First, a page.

I admire people who go great lengths to preserve their cultural heritage. Migrating to foreign lands, incorporating to new societies but still maintain their distinct culture and traditions. I had a lot of Indian-expat buddies when I was a kid. Most of my “naughty-kid- adventure” memories were made with them and whenever I feel a little nostalgic, I go to Little India.
Thailand’s Little India is an area in Bangkok called Phahurat (พาหุรัด) – named after its main thoroughfare Phahurat Road. Most of the residents here are Sikhs who established textile trades a century ago. A lot of our Muslim and Hindu brothers live here too and operates halal or vegetarian restaurants.
King Rama IV built a new road and named it in remembrance of his daughter Princess Phahurat Minamai. Our Indian brothers settled here since then. Bangkok’s Little India’s landmark is a beautiful Sikh temple Siri Guru Singh Sabha. Visitors can take a boat on the Chao Phraya River and get off Memorial Bridge Pier. Or take Bus No. 1 or 7. It can also be reached by foot from nearby Chinatown (Yaowarat).
Indonesia’s Little India is an area in Jakarta where Baru Besar Selatan Road runs through. You’ll find yourself in this huge maze of shops and stalls where you’ll find typical Indian stuffs. This is where a worship center dedicated to Sri Sai Baba is located and we had the chance to visit the place in 2005.
Burma’s Little India is an area in Yangon along Mughal Road. I’ve never been here though but I will soon try to find the place.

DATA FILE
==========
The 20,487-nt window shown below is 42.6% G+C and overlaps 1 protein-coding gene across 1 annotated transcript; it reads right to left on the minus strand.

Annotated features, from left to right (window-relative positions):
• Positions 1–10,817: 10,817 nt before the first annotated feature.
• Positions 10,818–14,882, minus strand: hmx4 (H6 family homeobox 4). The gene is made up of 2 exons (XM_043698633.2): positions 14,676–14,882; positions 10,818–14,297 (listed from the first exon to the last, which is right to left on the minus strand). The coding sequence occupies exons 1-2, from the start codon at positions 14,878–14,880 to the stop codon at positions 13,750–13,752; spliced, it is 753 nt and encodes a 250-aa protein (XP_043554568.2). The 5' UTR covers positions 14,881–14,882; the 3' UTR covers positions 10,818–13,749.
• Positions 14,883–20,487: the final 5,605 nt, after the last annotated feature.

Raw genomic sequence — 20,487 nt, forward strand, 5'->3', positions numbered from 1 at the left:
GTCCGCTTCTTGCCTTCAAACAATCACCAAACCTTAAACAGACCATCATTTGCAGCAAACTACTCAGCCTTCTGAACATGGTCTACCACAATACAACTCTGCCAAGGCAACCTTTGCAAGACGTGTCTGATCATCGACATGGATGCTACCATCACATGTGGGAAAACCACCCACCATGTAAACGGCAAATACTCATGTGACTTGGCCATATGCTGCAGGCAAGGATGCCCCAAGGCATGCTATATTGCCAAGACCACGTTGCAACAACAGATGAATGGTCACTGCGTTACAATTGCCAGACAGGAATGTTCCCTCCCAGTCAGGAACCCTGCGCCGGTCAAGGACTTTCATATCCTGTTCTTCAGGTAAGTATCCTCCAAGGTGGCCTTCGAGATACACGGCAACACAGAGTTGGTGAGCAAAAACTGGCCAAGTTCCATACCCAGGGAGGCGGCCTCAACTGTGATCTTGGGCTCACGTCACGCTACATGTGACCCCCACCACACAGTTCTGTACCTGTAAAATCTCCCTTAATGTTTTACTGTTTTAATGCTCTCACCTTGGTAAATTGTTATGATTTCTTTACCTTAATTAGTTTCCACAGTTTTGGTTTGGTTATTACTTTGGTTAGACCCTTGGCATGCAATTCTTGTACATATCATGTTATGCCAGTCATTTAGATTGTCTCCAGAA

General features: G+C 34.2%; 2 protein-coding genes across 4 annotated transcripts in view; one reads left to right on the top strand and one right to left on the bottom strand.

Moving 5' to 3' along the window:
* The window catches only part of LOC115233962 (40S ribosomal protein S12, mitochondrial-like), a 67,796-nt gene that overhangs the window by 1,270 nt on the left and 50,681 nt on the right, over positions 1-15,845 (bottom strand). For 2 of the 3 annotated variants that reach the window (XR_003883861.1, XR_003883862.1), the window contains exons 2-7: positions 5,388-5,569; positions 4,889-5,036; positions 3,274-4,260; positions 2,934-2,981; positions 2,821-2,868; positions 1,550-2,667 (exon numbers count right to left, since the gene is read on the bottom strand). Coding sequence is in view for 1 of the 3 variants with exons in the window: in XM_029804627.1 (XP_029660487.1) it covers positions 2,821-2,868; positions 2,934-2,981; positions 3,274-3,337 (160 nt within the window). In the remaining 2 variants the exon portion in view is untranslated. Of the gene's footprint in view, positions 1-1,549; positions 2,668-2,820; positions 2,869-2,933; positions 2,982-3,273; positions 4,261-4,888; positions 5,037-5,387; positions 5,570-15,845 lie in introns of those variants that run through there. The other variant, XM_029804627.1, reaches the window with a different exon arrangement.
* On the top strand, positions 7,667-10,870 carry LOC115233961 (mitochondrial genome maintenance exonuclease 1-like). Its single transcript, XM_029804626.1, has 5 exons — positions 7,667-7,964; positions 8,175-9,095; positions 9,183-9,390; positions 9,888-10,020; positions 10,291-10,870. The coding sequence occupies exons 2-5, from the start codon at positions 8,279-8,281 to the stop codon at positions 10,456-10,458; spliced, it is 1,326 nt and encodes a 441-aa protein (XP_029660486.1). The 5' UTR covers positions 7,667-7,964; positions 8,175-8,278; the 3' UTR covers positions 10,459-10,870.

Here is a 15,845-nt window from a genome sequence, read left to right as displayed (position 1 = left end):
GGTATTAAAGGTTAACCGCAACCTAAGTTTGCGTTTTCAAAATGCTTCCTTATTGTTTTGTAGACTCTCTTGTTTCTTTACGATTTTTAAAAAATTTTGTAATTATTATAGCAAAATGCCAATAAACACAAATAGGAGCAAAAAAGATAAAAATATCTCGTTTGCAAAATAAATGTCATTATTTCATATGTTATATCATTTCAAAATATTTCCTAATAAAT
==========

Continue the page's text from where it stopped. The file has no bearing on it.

Singapore’s Little India is located in an area where busy Serangoon Road runs through. Lots of temples and mosques are located here including the Sakyamuni Buddha Gaya Temple which was established by a Thai monk in the 1920s. Dunlop Street is where the backpackers head to.
Our Indian brothers first settled in an area called Chulia Kampong in the turn of the century. When the area became too crowded, they moved to a nearby location where the present Little India is standing today. Distinct landmarks such as the Abdul Gafoor Mosque and the Sri Srinivasa Perumal Temple are among huge malls and shopping centers. Visitors can take the MRT and get off Little India, Boon Keng or Farrer stations.
The Philippines’ Indian community is not congregated. There is no centralized commercial center like other Southeast Asian cities. But one district in Manila is slowly emerging as a Little India based on South Asian communities living there – Paco District. How to get there? Take a jeepney.
Malaysia has many Little Indias – 2 in Kuala Lumpur, 1 in Klang and 1 in Pinang. The famous Masjid India is in the vicinity of Jalan Masjid India in KL. It’s a walking distance from Masjid Jamek LRT Station. The one in Brickfields is along Jalan Tun Sambanthan. And the other one is along Jalan Tengku Kelana in Klang. Little Indias in Malaysia mostly caters to the Indian community because you can find Indian shops and restaurants all over the city anyway. Sarees, bangles, gold are best bought here.
Thank you, India.
*Are there Little Indias in Vietnam, Cambodia, Brunei and Laos? Pls. let us know! :-)
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